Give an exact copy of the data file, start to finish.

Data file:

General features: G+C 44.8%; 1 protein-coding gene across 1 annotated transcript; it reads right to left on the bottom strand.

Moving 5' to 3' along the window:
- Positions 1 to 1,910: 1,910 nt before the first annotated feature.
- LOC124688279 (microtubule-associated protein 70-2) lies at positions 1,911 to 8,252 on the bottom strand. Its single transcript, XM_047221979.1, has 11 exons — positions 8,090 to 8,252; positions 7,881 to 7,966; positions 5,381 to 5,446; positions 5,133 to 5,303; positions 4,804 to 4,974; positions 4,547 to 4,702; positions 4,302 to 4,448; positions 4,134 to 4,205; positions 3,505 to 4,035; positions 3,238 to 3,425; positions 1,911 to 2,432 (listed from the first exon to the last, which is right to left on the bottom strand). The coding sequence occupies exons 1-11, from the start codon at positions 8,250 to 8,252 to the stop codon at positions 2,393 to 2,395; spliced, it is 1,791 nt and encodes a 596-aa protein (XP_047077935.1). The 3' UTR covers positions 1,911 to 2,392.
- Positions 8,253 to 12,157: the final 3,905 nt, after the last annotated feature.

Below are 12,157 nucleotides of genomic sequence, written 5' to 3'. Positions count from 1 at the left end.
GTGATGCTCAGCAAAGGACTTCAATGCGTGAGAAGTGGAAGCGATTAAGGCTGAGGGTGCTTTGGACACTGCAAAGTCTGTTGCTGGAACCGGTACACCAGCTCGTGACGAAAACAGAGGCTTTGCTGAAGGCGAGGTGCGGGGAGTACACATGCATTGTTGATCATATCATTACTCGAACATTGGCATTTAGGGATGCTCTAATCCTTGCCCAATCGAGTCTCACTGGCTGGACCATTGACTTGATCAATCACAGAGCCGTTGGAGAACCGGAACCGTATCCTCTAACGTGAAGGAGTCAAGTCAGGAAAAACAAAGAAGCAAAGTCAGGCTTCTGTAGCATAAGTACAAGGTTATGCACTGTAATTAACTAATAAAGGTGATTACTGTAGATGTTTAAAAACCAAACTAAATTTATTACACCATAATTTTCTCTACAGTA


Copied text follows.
General features: G+C 44.8%; 1 protein-coding gene across 1 annotated transcript; it reads right to left on the bottom strand.

Moving 5' to 3' along the window:
- Positions 1 to 1,910: 1,910 nt before the first annotated feature.
- LOC124688279 (microtubule-associated protein 70-2) lies at positions 1,911 to 8,252 on the bottom strand. Its single transcript, XM_047221979.1, has 11 exons — positions 8,090 to 8,252; positions 7,881 to 7,966; positions 5,381 to 5,446; positions 5,133 to 5,303; positions 4,804 to 4,974; positions 4,547 to 4,702; positions 4,302 to 4,448; positions 4,134 to 4,205; positions 3,505 to 4,035; positions 3,238 to 3,425; positions 1,911 to 2,432 (listed from the first exon to the last, which is right to left on the bottom strand). The coding sequence occupies exons 1-11, from the start codon at positions 8,250 to 8,252 to the stop codon at positions 2,393 to 2,395; spliced, it is 1,791 nt and encodes a 596-aa protein (XP_047077935.1). The 3' UTR covers positions 1,911 to 2,392.
- Positions 8,253 to 12,157: the final 3,905 nt, after the last annotated feature.

Below are 12,157 nucleotides of genomic sequence, written 5' to 3'. Positions count from 1 at the left end.
GTGATGCTCAGCAAAGGACTTCAATGCGTGAGAAGTGGAAGCGATTAAGGCTGAGGGTGCTTTGGACACTGCAAAGTCTGTTGCTGGAACCGGTACACCAGCTCGTGACGAAAACAGAGGCTTTGCTGAAGGCGAGGTGCGGGGAGTACACATGCATTGTTGATCATATCATTACTCGAACATTGGCATTTAGGGATGCTCTAATCCTTGCCCAATCGAGTCTCACTGGCTGGACCATTGACTTGATCAATCACAGAGCCGTTGGAGAACCGGAACCGTATCCTCTAACGTGAAGGAGTCAAGTCAGGAAAAACAAAGAAGCAAAGTCAGGCTTCTGTAGCATAAGTACAAGGTTATGCACTGTAATTAACTAATAAAGGTGATTACTGTAGATGTTTAAAAACCAAACTAAATTTATTACACCATAATTTTCTCTACAGTA